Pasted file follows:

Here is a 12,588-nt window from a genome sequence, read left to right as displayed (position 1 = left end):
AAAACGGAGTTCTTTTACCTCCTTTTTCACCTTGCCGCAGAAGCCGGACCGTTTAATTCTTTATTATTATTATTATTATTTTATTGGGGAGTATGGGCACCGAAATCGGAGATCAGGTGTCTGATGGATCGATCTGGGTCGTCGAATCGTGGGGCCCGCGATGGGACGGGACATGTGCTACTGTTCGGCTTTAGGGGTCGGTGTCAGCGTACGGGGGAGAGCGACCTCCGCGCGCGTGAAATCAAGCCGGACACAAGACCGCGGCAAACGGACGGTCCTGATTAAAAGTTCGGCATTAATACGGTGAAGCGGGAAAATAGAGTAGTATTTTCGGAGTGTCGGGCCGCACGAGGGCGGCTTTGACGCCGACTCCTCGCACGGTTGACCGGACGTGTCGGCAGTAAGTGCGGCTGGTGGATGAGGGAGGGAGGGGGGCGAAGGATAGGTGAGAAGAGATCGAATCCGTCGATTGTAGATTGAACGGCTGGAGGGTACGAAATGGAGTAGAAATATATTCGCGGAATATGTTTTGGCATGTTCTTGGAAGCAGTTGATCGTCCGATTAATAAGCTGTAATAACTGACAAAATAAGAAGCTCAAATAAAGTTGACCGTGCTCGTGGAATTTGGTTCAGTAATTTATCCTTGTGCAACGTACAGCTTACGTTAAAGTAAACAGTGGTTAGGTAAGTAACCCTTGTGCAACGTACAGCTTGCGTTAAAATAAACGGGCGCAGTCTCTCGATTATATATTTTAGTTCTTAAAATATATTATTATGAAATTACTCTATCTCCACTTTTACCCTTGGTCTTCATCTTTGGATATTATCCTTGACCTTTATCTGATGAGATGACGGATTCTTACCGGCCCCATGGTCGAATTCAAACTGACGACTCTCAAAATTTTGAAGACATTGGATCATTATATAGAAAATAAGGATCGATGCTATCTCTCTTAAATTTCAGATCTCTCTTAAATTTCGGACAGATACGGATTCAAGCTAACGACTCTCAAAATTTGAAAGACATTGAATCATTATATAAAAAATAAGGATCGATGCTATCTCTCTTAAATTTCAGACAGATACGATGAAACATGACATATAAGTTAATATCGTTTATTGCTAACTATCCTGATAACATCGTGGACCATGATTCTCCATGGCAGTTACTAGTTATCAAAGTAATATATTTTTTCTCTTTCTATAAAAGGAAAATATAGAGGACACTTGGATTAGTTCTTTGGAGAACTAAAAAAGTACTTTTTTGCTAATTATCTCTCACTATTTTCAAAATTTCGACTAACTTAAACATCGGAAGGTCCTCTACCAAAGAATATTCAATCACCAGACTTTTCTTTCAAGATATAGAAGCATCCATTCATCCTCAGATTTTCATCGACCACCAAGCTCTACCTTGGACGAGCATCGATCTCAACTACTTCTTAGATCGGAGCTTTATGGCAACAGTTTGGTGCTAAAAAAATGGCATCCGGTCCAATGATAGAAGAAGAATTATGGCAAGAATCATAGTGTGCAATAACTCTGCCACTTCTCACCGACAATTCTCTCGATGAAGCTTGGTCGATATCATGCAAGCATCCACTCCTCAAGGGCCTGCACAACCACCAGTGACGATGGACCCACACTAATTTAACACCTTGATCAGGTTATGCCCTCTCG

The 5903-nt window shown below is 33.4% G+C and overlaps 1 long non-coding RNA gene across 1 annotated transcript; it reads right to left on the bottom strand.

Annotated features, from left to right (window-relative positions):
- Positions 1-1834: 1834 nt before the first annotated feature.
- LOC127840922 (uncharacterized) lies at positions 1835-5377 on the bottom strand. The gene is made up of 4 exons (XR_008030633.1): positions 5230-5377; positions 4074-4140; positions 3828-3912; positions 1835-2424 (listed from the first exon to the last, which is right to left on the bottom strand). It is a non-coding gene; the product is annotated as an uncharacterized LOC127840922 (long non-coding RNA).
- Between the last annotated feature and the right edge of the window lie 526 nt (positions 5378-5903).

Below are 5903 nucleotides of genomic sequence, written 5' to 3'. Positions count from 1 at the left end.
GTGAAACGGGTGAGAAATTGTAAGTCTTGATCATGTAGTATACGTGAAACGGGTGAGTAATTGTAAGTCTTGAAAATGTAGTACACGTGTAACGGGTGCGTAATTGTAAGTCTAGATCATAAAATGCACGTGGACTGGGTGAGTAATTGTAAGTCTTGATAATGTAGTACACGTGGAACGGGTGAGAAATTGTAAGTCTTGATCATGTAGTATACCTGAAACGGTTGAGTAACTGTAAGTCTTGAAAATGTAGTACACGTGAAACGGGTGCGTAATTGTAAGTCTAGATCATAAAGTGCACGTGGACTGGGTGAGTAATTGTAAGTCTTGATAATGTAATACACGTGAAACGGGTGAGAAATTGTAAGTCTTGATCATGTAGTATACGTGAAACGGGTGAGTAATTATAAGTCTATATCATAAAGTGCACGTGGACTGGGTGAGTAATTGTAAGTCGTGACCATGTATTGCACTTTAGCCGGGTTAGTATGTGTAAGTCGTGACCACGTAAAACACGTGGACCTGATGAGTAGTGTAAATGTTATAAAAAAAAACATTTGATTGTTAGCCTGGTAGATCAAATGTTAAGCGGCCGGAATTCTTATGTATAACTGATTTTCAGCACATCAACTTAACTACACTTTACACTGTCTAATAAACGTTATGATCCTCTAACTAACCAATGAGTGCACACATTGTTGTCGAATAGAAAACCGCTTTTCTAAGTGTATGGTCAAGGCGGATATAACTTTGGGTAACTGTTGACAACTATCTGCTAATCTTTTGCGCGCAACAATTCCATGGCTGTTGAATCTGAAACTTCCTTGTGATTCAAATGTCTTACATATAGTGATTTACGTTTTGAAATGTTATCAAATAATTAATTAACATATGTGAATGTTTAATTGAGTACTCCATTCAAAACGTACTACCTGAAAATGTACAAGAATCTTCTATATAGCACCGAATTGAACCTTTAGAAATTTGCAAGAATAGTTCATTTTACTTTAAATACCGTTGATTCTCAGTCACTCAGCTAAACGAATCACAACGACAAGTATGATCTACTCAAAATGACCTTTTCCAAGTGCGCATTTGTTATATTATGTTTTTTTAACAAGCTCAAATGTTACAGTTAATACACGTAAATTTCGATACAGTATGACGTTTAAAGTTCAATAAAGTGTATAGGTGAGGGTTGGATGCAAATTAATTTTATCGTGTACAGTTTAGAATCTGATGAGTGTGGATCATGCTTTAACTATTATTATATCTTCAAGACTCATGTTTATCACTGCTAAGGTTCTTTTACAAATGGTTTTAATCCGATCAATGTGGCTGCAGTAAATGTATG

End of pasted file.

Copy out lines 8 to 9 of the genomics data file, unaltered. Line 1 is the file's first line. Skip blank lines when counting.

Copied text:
Below are 5903 nucleotides of genomic sequence, written 5' to 3'. Positions count from 1 at the left end.
GTGAAACGGGTGAGAAATTGTAAGTCTTGATCATGTAGTATACGTGAAACGGGTGAGTAATTGTAAGTCTTGAAAATGTAGTACACGTGTAACGGGTGCGTAATTGTAAGTCTAGATCATAAAATGCACGTGGACTGGGTGAGTAATTGTAAGTCTTGATAATGTAGTACACGTGGAACGGGTGAGAAATTGTAAGTCTTGATCATGTAGTATACCTGAAACGGTTGAGTAACTGTAAGTCTTGAAAATGTAGTACACGTGAAACGGGTGCGTAATTGTAAGTCTAGATCATAAAGTGCACGTGGACTGGGTGAGTAATTGTAAGTCTTGATAATGTAATACACGTGAAACGGGTGAGAAATTGTAAGTCTTGATCATGTAGTATACGTGAAACGGGTGAGTAATTATAAGTCTATATCATAAAGTGCACGTGGACTGGGTGAGTAATTGTAAGTCGTGACCATGTATTGCACTTTAGCCGGGTTAGTATGTGTAAGTCGTGACCACGTAAAACACGTGGACCTGATGAGTAGTGTAAATGTTATAAAAAAAAACATTTGATTGTTAGCCTGGTAGATCAAATGTTAAGCGGCCGGAATTCTTATGTATAACTGATTTTCAGCACATCAACTTAACTACACTTTACACTGTCTAATAAACGTTATGATCCTCTAACTAACCAATGAGTGCACACATTGTTGTCGAATAGAAAACCGCTTTTCTAAGTGTATGGTCAAGGCGGATATAACTTTGGGTAACTGTTGACAACTATCTGCTAATCTTTTGCGCGCAACAATTCCATGGCTGTTGAATCTGAAACTTCCTTGTGATTCAAATGTCTTACATATAGTGATTTACGTTTTGAAATGTTATCAAATAATTAATTAACATATGTGAATGTTTAATTGAGTACTCCATTCAAAACGTACTACCTGAAAATGTACAAGAATCTTCTATATAGCACCGAATTGAACCTTTAGAAATTTGCAAGAATAGTTCATTTTACTTTAAATACCGTTGATTCTCAGTCACTCAGCTAAACGAATCACAACGACAAGTATGATCTACTCAAAATGACCTTTTCCAAGTGCGCATTTGTTATATTATGTTTTTTTAACAAGCTCAAATGTTACAGTTAATACACGTAAATTTCGATACAGTATGACGTTTAAAGTTCAATAAAGTGTATAGGTGAGGGTTGGATGCAAATTAATTTTATCGTGTACAGTTTAGAATCTGATGAGTGTGGATCATGCTTTAACTATTATTATATCTTCAAGACTCATGTTTATCACTGCTAAGGTTCTTTTACAAATGGTTTTAATCCGATCAATGTGGCTGCAGTAAATGTATG